Stephen King was one of the first writers to switch out his typewriter for a word processor — in his case, a Wang System 5 (what did you think we were talking about?). Back in the day, Mark Twain was the first to compose a novel on the newfangled typewriter. How do these typing technologies affect the way writers think and write? That’s just what English professor Matthew Kirschenbaum of the University of Maryland is trying to suss out. Kirschenbaum is interested in the history of writing in the digital age, and he’s bent on collecting early artifacts — like the floppy disks Frank Herbert used to save the sci-fi classic Dune, for example. As Friedrich Nietzsche noted, “Our writing tools are also working on our thoughts.” (Nietzsche used an early form of a typewriter used as a writing ball.) Kirschenbaum’s book, Track Changes: A Literary History of Word Processing will be published by Harvard University Press in 2013; watch a lecture drawn from the book here.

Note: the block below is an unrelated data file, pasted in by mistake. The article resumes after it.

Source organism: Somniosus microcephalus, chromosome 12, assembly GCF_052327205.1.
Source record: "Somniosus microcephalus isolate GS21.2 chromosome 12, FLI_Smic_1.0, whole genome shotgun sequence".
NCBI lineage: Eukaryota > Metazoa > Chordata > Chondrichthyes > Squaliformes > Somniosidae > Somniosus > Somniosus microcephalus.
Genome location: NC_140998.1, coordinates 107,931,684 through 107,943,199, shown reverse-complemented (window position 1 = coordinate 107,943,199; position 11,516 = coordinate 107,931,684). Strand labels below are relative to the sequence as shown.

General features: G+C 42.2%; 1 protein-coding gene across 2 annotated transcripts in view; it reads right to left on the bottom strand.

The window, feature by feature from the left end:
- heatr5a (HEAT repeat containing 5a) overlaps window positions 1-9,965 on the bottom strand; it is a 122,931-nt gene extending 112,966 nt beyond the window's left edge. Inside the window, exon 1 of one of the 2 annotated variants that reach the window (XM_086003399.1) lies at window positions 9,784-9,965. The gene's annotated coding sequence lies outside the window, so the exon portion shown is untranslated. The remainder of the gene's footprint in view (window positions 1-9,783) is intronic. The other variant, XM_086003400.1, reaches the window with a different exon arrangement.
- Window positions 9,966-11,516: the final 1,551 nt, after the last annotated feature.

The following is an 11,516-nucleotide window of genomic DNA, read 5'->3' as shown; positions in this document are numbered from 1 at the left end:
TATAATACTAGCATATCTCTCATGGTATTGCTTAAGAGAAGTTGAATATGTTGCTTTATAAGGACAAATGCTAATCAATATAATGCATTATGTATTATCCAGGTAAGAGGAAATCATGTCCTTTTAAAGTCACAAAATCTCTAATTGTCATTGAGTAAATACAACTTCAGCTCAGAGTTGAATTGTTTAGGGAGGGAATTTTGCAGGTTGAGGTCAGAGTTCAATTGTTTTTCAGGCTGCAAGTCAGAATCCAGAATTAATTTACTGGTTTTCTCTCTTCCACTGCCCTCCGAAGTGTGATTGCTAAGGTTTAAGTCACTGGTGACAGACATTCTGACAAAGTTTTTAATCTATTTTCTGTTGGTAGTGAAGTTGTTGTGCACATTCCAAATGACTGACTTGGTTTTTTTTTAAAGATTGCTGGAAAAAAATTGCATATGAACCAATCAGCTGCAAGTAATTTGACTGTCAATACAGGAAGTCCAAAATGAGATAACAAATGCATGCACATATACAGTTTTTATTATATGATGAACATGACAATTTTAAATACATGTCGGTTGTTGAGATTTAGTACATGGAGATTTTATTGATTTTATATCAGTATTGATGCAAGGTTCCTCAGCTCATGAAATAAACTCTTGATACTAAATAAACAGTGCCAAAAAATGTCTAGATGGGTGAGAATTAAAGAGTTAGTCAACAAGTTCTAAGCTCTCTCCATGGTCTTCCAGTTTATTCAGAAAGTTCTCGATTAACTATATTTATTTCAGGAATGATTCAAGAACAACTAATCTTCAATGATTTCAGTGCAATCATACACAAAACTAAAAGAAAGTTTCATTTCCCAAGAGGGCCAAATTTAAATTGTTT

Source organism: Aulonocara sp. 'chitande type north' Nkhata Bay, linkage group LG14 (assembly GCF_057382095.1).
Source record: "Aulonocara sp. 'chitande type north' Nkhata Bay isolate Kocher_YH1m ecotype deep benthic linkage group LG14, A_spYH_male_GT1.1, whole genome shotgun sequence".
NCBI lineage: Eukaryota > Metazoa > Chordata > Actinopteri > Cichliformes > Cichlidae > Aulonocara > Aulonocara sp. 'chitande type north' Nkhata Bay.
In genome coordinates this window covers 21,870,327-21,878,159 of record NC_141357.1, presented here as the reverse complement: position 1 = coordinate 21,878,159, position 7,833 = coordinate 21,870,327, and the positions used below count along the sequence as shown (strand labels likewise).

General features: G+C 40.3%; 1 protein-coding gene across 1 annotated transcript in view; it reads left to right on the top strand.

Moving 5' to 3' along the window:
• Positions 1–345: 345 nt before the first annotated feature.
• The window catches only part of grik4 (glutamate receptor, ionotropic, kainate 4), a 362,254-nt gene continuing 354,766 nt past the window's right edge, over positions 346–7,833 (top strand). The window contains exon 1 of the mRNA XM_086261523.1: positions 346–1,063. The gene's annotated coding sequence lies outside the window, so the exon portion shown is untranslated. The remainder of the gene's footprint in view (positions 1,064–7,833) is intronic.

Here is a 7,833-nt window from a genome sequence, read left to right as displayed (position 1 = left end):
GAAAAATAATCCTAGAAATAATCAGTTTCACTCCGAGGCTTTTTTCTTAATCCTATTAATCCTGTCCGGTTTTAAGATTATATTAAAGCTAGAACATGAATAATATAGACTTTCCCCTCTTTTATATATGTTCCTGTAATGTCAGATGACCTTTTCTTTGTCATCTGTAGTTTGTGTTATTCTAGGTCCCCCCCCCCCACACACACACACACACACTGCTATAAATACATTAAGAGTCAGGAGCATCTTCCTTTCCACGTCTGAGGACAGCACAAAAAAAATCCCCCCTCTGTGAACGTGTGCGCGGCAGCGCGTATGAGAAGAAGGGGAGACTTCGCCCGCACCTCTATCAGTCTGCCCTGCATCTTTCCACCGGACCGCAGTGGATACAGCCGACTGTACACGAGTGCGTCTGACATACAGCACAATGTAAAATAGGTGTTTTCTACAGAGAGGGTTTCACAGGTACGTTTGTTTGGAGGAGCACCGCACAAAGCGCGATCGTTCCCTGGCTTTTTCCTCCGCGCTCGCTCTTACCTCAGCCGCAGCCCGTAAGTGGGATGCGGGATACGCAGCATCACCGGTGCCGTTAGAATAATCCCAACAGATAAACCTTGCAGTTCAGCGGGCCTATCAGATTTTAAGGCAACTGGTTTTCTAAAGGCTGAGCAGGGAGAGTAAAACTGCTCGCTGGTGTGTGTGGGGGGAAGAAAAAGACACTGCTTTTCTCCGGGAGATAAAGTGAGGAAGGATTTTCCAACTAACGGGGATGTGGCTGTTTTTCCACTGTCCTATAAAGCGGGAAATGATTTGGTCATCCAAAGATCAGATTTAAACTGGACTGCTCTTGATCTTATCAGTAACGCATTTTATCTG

Babies are funny little things. For a long time, the common belief was that infants under six months old had no sense of object permanence — meaning that once something was out of sight, it no longer existed. Recent research has complicated that idea, but the mystery still remains: how do babies remember the world around them, and what details help them with remembering? A study by Melissa Kibbe, a postdoctoral researcher in psychological and brain sciences at Johns Hopkins fills in a few of the gaps. When Kibbe and her co-researchers showed babies a triangular object, then hid the shapes behind a screen. When the screen was taken away, the babies either saw the same shape, a different shape, or nothing at all. The researchers were trying to measure how surprised the babies were, which they do by measuring the infant’s reactions — babies will look longer at something that is unexpected. When the shapes were swapped out, the babies hardly seemed to notice. But when the object vanished, the babies were surprised. According to Kibbe, this indicates that 6-month olds do have an awareness of object permanence… even if they don’t have an awareness (yet) of shapes.
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